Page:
and A˚berg [22] reported the complete energy level

diagram of all actinides, using a similar calculation

program.

The free-ion energy level calculation uses a matrix

containing all allowed electronic states for a certain 4fn

configuration. The matrix elements are

hCln½tSL?JjHjCln0½t0S0L0?J0i;

ð1Þ

where Cln½tSL?Jand Cln0½t0S0L0?J0 are basis functions for the

4fnconfiguration and H is the parameterized Hamilto-

nian. This expression is valid only for free-ion calcula-

tions, where J is a good quantum number. ½tSL? are

‘‘nominal’’ identifiers for states, as t; S and L are not

good quantum numbers, where t (sometimes designated

as a) is seniority, and S and L are spin and angular

momentum quantum numbers, respectively. In a crystal-

line lattice, the non-spherical elements of the crystal field

intermix states of different J and MJ; and the only good

quantum number is the group theoretical irreducible

representation (‘‘irrep’’) of the site symmetry, G and the

corresponding basis functions are Cln½tSLJMJ?G:

Calculation of the angular part of the matrix elements

can be done exactly following the methods of Cross-

white and Crosswhite [21]. The radial parts of the matrix

elements are included in the calculation parameters.

The full Hamiltonian Hfull has separable contribu-

tions from the ‘‘free-ion’’ terms and from the crystal

field.

Hfull¼ Hfree-ionþ HCF:

ð2Þ

The expression for Hfree-ionis

Hfree-ion¼ EAVGþ

X

k¼2;4;6

Fkfkþ zð4fÞASO

þ aLðL þ 1Þ þ bGðG2Þ þ gGðR7Þ

þ

i¼2;3;4;6;7;8

þ

j¼0;2;4

X

Titiþ

X

k¼2;4;6

Pkpk

X

Mjmj:

ð3Þ

ARTICLE IN PRESS

P.S. Peijzel et al. / Journal of Solid State Chemistry 178 (2005) 448–453

449

Page 3

and is given using the notation of standard practice

[11,23].

The spherically symmetric part of the perturbations of

the free ion and the crystal field are represented together

by EAVG: The value of EAVG shifts the energy of the

entire 4fnconfiguration, and represents the energy

difference between the ground state energy and the

configuration center of gravity (barycenter).

Diagonalization of the energy matrix yields eigenvec-

tors describing the free ion levels, and eigenvalues of the

matrix are the multiplet energies. At this point, reduced

matrix elements for transition intensities between J-

multiplets can be calculated. These ðUðlÞÞ2reduced

matrix elements can be used in Judd–Ofelt calculations

[24] for transition intensities and branching ratios.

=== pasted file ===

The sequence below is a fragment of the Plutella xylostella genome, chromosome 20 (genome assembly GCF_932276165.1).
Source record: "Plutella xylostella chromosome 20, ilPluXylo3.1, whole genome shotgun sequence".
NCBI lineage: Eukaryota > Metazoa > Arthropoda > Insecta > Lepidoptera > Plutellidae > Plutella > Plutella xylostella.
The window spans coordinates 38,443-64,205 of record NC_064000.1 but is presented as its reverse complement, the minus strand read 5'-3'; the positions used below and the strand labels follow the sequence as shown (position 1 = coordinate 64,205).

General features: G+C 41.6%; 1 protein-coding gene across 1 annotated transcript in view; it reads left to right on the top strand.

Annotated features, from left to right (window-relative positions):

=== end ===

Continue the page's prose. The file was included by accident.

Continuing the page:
The crystal field Hamiltonian is parameterized by

HCFand is expressed in Wybourne notation as [25]

HCF¼

X

qparameters define the radially dependent part

of the one-electron crystal field interaction, and CðkÞ

the many-electron spherical tensor operators for the 4fn

configuration. For 4f-electron configurations the values

of k are restricted to 2, 4 and 6. The applicable values of

q depend on the site-symmetry of the lanthanide ion in

the host-lattice. For the C2veffective site symmetry used

for LaF3the restrictions are: q ¼ even and 0pqpk:

The crystal field splits each multiplet into individual

Stark components. Eigen-vectors obtained from diag-

onalization of the full Hamiltonian are used to obtain

dipole strengths for transitions between individual

crystal field levels.

Diagonalization of the matrix containing the com-

plete Hamiltonian yields all states of the 4fnconfigura-

tion. The gadolinium wavefunction matrix has a size of

3432 ? 3432 (which can be block-diagonalized into

smaller submatrices), all other energy matrices are

smaller. In Table 1 the number of electrons, SL states,

SLJ multiplets and SLJM energy levels are listed for the

trivalent lanthanide ions. The number of energy levels in

the table does not take Kramers’ degeneracy into

account, as in the absence of a magnetic field all energy

levels of configurations with an odd number of 4f-

electrons are doubly degenerate.

With the current computer systems it is no longer

necessary to perform ‘‘truncated’’ calculations, where

only energy levels up to a certain energy are included in